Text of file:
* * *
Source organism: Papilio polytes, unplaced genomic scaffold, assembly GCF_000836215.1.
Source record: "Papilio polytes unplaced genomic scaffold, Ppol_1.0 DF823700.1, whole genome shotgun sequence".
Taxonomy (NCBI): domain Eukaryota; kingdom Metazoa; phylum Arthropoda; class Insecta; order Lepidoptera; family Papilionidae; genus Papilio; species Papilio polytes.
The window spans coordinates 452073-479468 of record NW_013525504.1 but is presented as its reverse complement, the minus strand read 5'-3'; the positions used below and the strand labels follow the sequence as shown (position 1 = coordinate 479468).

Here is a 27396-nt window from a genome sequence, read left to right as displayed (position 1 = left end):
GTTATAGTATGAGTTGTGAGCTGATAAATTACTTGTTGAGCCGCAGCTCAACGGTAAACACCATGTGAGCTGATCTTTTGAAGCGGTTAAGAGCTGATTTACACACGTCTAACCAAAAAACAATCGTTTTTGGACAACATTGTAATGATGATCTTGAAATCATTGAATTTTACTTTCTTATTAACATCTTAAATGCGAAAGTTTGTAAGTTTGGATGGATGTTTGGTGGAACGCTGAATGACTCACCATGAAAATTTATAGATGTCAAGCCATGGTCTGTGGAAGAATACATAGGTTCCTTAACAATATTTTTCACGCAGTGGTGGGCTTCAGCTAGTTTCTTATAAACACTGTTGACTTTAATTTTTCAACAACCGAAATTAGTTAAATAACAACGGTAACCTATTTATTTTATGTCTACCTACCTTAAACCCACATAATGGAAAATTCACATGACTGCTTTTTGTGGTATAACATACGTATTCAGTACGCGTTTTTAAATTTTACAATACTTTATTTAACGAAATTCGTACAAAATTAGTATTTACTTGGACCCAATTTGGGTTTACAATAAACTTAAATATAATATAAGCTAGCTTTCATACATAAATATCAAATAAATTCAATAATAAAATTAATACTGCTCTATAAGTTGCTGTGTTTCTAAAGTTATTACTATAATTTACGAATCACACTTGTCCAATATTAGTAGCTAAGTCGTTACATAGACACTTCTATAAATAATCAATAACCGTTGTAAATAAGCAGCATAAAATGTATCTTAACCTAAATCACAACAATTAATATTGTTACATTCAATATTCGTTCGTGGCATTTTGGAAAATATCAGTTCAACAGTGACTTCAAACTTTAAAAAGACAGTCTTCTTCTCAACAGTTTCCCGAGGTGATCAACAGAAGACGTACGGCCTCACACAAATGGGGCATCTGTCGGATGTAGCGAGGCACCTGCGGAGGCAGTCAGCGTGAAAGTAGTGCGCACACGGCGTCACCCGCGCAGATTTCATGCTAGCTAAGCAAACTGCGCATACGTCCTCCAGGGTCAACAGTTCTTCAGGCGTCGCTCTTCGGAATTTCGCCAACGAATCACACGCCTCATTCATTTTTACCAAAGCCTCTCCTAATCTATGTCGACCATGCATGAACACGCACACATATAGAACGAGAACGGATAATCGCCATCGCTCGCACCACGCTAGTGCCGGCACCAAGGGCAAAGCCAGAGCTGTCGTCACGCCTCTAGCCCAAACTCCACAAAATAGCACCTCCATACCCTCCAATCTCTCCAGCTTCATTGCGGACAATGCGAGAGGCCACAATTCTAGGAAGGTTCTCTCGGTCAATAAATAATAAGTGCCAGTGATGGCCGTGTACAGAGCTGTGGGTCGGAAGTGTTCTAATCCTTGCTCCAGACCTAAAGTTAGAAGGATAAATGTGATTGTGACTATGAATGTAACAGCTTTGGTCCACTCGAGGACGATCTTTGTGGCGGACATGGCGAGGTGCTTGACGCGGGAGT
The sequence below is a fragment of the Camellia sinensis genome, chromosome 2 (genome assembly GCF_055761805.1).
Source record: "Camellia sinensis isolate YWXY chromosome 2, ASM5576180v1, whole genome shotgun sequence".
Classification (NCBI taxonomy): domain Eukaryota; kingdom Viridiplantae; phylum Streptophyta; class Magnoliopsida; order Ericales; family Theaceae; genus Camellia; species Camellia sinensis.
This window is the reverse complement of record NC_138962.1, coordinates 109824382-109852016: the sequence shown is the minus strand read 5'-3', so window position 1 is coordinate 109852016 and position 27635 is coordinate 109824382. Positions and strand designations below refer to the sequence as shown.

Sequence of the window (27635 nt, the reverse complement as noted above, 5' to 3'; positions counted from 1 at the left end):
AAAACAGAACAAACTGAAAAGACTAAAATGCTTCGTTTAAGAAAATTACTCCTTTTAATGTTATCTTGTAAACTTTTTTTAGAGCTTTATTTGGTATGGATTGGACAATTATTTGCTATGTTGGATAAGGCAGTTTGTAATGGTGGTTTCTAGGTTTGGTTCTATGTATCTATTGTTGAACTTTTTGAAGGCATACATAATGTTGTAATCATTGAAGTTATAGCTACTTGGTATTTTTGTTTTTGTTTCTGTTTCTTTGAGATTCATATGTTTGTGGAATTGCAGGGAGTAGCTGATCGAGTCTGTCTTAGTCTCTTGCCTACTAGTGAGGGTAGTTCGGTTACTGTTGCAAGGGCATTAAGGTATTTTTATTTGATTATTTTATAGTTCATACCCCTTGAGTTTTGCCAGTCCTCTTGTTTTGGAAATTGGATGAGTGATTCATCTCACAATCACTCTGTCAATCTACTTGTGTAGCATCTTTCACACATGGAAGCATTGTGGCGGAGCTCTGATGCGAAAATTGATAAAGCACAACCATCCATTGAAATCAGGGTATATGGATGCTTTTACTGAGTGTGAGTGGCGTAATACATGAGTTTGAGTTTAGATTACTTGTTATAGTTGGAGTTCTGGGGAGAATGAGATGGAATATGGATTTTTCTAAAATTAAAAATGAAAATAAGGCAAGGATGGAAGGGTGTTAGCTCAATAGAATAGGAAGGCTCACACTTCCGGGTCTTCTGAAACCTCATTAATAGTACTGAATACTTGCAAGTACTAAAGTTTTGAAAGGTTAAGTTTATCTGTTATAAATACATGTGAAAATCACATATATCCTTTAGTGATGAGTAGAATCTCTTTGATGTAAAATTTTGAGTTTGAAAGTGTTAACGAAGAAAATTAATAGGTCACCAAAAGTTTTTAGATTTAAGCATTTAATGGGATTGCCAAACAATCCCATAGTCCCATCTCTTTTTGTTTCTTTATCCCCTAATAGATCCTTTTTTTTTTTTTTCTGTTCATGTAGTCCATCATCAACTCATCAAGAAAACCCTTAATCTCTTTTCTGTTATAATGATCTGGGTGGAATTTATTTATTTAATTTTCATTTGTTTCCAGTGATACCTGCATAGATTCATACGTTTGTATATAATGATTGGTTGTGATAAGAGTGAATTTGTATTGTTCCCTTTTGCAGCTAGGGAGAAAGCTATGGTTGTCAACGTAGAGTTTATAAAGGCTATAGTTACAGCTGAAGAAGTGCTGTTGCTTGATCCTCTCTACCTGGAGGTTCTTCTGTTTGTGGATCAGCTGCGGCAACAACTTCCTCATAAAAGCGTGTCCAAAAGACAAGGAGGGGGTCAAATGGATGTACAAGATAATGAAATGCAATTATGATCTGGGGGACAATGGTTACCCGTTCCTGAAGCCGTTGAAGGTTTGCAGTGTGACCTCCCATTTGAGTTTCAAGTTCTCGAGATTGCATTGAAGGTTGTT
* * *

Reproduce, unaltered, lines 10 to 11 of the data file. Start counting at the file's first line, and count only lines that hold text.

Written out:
This window is the reverse complement of record NC_138962.1, coordinates 109824382-109852016: the sequence shown is the minus strand read 5'-3', so window position 1 is coordinate 109852016 and position 27635 is coordinate 109824382. Positions and strand designations below refer to the sequence as shown.

Sequence of the window (27635 nt, the reverse complement as noted above, 5' to 3'; positions counted from 1 at the left end):